Russland hat ein wirksames Mittel gegen säumige Schuldner: Ausreiseverbot.
Ein betroffener Schuldner hat sich dagegen bei dem EGMR beschwert und 1000 € Schmerzensgeld bekommen.
Cherepanov v. Russia (application no. 43614/14)
Quelle ECHR 398 (2016) 06.12.2016
The applicant, Andrey Cherepanov, is a Russian national who was born in 1962 and lives in Moscow. The case concerns a travel ban that prevented him from leaving Russia. In May 2012 a judgment by the Dorogomilovskiy District Court in Moscow ordered Mr Cherepanov to pay 45,460 Russian roubles to another party in civil proceedings. By a ruling of 14 January 2013, enforcement proceedings were initiated by a bailiff with the Dorogomilovskiy bailiff service, and a travel ban was introduced restricting Mr Cherepanov’s right to leave the country. Mr Cherepanov was invited to voluntarily comply with the judgment debt within three days of receiving the ruling. Before Mr Cherepanov was informed of the bailiff’s ruling, on 2 March 2013 he was stopped by border guards as he was attempting to board a plane, and prevented from leaving the country. Mr Cherepanov had been on his way to visit his one-year-old daughter in Italy. He only later received the bailiff’s ruling, on 12 March 2013. He paid the judgment debt the next day, and the travel ban was lifted one week later. Mr Cherepanov complained about the actions of the bailiff to the Chief Bailiff of Moscow. He noted that the decision to impose the travel ban had been made on the same day as the decision to initiate enforcement proceedings. However, Mr Cherepanov argued that by law a travel restriction should only be imposed after the debtor has evaded payment beyond the deadline in the enforcement proceedings. Nevertheless, the Deputy Chief Bailiff dismissed the complaint, finding that the bailiff’s order had been lawful under section 67(2) of the 2007 Federal Act on Enforcement Proceedings. Mr Cherepanov then challenged the travel ban ruling in court, submitting that it had not been duly reasoned because he had never evaded the obligations placed on him by the judgment. Furthermore, he complained that the authorities had unlawfully failed to inform him of the travel ban. His case was dismissed by the District Court and by the Moscow City Court.
The Constitutional Court refused to accept for examination Mr Cherepanov’s complaint concerning whether the provisions of the 2007 Federal Act on Enforcement Proceedings were compatible with the Constitution. That court found that the legal provisions he had referred to – sections 30(2) and 67(2) of the 2007 Federal Act on Enforcement Proceedings – could not have breached his constitutional rights. The Constitutional Court concluded in particular that these provisions could not be relied upon by a bailiff’s service to impose a travel ban at the same time as it took the decision to initiate enforcement proceedings, because this would be before the deadline set for voluntary enforcement of the writ of execution, and before the bailiff’s service could be informed that the debtor had evaded payment. Relying on the reasoning in the Constitutional Court’s decision, Mr Cherepanov applied to the District Court to have proceedings re-opened. The District Court dismissed the application, on the grounds that the Constitutional Court had not declared any of the provisions to be unconstitutional, and because the interpretation of the provisions by the Constitutional Court did not constitute new circumstances. The Moscow City Court upheld that decision on appeal. Complaints, procedure and composition of the Court Relying on Article 2 of Protocol No. 4 (freedom of movement), Mr Cherepanov complained that his right to leave the Russian Federation had been violated by the travel ban imposed by the bailiffю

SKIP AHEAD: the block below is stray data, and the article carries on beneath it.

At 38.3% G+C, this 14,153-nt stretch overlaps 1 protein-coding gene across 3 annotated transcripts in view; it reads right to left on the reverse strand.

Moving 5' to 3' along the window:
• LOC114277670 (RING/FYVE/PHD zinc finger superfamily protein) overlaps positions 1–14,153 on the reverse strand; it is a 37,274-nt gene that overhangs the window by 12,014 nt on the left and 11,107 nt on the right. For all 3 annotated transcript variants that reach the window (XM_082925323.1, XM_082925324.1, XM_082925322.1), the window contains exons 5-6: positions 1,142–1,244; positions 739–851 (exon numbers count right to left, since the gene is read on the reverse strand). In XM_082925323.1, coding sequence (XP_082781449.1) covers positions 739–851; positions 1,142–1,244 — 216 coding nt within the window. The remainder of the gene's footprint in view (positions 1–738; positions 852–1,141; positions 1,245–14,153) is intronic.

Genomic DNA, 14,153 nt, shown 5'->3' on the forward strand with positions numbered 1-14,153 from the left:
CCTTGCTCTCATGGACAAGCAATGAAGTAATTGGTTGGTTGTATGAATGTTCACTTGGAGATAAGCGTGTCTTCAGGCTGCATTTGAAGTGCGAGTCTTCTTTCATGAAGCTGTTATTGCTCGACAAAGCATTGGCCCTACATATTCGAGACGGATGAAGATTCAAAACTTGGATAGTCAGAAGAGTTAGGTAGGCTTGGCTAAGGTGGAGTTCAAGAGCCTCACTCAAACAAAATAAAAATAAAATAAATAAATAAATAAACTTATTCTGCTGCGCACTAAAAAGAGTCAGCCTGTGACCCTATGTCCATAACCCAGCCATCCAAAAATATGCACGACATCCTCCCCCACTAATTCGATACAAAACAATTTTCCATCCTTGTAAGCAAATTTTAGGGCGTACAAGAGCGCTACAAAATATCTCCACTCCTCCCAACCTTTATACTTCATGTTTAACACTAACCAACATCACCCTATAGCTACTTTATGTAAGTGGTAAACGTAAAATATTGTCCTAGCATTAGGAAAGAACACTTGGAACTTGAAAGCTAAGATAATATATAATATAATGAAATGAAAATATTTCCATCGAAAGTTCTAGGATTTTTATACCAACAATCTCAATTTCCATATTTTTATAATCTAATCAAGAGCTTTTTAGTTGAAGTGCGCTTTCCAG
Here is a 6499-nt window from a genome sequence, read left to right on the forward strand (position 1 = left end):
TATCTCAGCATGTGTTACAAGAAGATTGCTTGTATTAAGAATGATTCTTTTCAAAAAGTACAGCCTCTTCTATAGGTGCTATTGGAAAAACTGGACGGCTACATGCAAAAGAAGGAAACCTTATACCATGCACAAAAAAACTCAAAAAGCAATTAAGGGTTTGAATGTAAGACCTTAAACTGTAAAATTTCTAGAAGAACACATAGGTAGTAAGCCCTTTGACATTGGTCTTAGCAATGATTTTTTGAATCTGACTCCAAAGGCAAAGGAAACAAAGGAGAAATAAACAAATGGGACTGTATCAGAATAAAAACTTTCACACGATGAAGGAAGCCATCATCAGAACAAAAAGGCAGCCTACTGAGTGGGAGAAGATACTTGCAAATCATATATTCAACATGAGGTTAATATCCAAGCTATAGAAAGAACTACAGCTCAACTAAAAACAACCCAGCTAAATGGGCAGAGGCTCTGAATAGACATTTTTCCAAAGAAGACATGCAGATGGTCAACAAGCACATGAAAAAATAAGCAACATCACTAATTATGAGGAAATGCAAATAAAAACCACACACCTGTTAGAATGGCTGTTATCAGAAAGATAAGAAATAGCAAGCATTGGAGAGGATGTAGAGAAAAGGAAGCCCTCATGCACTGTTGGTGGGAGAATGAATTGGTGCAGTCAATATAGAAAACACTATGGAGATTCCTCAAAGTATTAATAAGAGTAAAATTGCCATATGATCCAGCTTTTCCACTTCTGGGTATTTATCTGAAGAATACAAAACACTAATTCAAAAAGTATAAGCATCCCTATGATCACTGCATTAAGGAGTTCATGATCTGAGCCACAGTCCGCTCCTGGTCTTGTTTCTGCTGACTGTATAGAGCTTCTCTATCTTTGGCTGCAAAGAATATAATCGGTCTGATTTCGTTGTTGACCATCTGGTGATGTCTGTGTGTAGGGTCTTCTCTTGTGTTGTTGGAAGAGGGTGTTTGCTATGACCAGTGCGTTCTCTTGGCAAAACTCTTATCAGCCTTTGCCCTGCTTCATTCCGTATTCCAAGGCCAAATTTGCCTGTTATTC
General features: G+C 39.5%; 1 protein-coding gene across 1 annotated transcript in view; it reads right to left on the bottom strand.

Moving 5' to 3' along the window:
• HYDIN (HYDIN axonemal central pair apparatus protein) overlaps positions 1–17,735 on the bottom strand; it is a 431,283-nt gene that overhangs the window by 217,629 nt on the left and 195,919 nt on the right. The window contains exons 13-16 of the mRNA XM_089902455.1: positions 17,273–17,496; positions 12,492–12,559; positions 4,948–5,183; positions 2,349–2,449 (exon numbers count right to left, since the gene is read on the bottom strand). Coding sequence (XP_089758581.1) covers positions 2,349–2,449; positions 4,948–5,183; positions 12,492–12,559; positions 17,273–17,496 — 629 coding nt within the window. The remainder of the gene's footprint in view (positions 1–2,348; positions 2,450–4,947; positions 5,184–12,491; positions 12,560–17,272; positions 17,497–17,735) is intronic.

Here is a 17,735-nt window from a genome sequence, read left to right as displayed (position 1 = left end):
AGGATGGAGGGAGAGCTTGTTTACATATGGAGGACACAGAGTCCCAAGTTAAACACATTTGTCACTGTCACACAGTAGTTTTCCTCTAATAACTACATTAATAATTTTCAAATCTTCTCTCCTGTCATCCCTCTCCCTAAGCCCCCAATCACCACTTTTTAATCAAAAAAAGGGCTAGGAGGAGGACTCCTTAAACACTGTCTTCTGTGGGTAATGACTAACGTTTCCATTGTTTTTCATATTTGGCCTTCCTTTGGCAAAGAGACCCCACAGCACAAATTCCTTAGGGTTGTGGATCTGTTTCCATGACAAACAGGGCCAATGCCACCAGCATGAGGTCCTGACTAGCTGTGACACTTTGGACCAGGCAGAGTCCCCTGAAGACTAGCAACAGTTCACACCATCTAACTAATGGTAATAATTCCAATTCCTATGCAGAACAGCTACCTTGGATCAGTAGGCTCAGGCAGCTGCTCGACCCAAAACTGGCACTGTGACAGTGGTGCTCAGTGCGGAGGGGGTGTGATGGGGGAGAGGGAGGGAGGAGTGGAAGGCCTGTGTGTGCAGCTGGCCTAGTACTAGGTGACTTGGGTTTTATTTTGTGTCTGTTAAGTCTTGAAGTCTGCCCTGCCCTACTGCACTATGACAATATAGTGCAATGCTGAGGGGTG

Decision of the Court
Article 2 of Protocol No.4 (freedom of movement)
Having regard to the position taken by the Constitutional Court, the Government submitted that the ban on Mr Cherepanov leaving Russia had been imposed unreasonably, based on an incorrect interpretation and application of domestic legislation. The Court noted that any restrictions placed on the right of an individual to leave the country must be in accordance with the law, pursue a legitimate aim, and be necessary in a democratic society. Given that the restriction placed on Mr Cherepanov had been based on an incorrect interpretation and application of domestic law, the Court found that it had not been in accordance with the law. It had therefore been a violation of Article 2 of Protocol No.4. Just satisfaction (Article 41) The Court held that Russia was to pay the applicant 1000 euros (EUR) in respect of non-pecuniary damage and EUR 500 in respect of costs and expenses.